I am president of the Miami Beach Historical Association, president of the South Florida Chapter of Phi Beta Kappa, president of the Men’s Club (collaborating with the Sisterhood) and on the Board of Directors of Temple Beth Tov Ahavat Shalom, and librarian of Hibiscus Lodge # 275. In past years I have been a board member of the local American Civil Liberties Union, President of the Huguenot Society, and program vice president of the Jewish Genealogical Society. In Miami Beach I served 4 years on the Miami Beach Housing Authority, including a year as vice-chair, served as chair of the Homeless Committee for 1 year, and served several years on the Safety Committee. Much of my civic involvement has been in Miami Beach where I have received one Key to the City one Distinguished Citizen Award, and four Certificates of Appreciation, mostly for helping advance the city’s history and for helping increase Hispanic representation in city government.

I am an avid genealogist, with a strong interest in DNA research. One recent unpublished article mixing genealogy and DNA is “Where in the World Are Benjamin Lavender’s Distant Cousins?”“¿ Donde Están en el Mundo los Primos Distantes de Benjamin Lavenda?” which I presented at my family reunion in 2010. (Benjamin Lavender was my great-great-great grandfather, from Shiloh, South Carolina). Most of hismy distant cousins are in western Europe, southern Europe, or Latin America. If we go back about 500 years, my highest matches, in order, are in northern Italy; Cologne, Germany; Central Portugal; and the United States. Of those cousins in the United States, 64% identify as European background, 16% identify as Hispanic, and 20% identify as African-American. Of the cousins in Latin America, 34% identify as European background, 63% identify as Mestizo (mixed European and Native American), and 3% identify as African. Another DNA test, looking at all of my ancestors, not only the paternal line, suggests that my closest DNA cousins are mostly in Spain, including, strongly, the chuetas (secret Jews) of the island of Mallorca.

I am also an avid reader. I read about 30 books annually, with some recent books including Spinoza and Other Heretics: The Marrano of Reason by Yirmiyahu Yovel, Miracles Happen: The Transformational Healing Power of Past-Life Memories by Brian Weiss and Amy E. Weiss, Keep Calm and Carry On by Mark A. Reinecke, Converso by Mario X. Martinez, DNA USA: A Genetic Portrait of America by Brian Sykes, Lost Knowledge of the Ancients: A Graham Hancock Reader by Glenn Kreisberg, Man Up: Cracking the Code of Modern Manhood by Carlos Andres Gomez, Bible Code III by Michael Drosnin, and The Myth of the Muslim Tide: Do Immigrants Threaten the West? by Doug Saunders (the answer is no).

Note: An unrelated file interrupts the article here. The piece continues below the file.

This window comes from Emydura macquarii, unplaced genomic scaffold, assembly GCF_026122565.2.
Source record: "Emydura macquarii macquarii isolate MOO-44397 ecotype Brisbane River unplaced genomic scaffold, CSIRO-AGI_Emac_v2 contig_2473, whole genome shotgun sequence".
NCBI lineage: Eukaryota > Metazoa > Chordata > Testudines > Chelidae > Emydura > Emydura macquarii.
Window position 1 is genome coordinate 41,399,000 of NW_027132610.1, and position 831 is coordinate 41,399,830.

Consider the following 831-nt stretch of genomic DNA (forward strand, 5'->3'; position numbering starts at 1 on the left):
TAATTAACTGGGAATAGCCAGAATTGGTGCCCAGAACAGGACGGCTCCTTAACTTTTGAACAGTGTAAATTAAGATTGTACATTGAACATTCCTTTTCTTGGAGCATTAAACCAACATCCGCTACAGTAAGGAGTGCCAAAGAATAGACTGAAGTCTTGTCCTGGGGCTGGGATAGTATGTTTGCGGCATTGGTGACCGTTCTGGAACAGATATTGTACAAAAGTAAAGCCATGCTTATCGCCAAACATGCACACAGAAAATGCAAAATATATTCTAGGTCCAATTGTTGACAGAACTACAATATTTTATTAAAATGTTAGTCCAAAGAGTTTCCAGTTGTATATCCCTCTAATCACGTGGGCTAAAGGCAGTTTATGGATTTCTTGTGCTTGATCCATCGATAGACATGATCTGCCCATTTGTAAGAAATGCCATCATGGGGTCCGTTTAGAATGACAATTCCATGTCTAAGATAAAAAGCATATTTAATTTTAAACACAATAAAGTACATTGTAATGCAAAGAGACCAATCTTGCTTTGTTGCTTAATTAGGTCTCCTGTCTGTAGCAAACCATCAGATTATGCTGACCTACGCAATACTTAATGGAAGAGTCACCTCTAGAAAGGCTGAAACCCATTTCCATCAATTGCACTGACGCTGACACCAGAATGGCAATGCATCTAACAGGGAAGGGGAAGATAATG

My major teaching areas are the Anthropology of Race and Ethnic Relations, and the Sociology of Sexuality. In addition, other courses I regularly teach are Social Deviancy and Sociology Through Film. Other courses I teach sometimes, partly depending on enrollments and departmental needs, include Political Sociology (undergraduate and graduate), World Jewish Communities (undergraduate and graduate), and the Sociology of Men. I also have taught African Diaspora (graduate), Seminar in Ethnicity (graduate), and Social Conflict (undergraduate).

My most recent academic article, co-authored with my student assistant Mohamed Aburadi, is “Crypto-Jews and Crypto-Muslims in Spain: Cultural, Economic, and Geographical Comparisons of Marranos and Moriscos.” My current research, in addition to completing my second book on Miami Beach history, is focused on the descendants of the secret Jews of Spain, Portugal, and Italy. Parvaneh Julian, my graduate assistant, and I are currently working on an article tentatively entitled “Baruch, Bento, and Benedicto Spinoza: The Multiple Identities of Children of the Marranos of Spain and Portugal.” My last community presentation was “Mozart, the Magic Flute, and the Freemasons: What the Magic Flute Says About All of This.” Parvaneh Julian and I are also beginning work on the concept of reincarnation, comparing the Buddhist, Christian, Islamic, and Jewish cultures.